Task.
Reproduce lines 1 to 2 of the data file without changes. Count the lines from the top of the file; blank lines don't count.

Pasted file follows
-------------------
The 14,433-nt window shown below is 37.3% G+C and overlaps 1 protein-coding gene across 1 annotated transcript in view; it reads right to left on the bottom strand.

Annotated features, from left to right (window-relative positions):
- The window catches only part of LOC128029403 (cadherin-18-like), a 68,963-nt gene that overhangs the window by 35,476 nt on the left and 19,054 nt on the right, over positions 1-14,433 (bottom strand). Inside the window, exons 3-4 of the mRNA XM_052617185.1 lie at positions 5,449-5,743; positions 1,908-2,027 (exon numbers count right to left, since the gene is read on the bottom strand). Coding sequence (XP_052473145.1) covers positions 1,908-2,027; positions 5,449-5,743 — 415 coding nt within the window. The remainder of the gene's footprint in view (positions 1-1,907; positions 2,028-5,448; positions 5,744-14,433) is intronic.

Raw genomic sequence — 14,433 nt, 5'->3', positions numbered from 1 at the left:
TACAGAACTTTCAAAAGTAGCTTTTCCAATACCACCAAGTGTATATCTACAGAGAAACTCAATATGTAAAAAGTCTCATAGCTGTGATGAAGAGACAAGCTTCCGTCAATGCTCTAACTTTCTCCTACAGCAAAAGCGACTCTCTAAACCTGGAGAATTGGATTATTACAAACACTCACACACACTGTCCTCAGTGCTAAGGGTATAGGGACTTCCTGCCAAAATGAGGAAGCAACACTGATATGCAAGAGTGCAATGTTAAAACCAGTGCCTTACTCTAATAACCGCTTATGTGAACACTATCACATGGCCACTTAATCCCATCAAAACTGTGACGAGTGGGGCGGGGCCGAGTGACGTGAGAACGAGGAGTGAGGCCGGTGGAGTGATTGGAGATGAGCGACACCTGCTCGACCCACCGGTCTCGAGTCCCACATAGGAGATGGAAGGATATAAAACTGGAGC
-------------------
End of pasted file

The 14,433-nt window shown below is 37.3% G+C and overlaps 1 protein-coding gene across 1 annotated transcript in view; it reads right to left on the bottom strand.

Annotated features, from left to right (window-relative positions):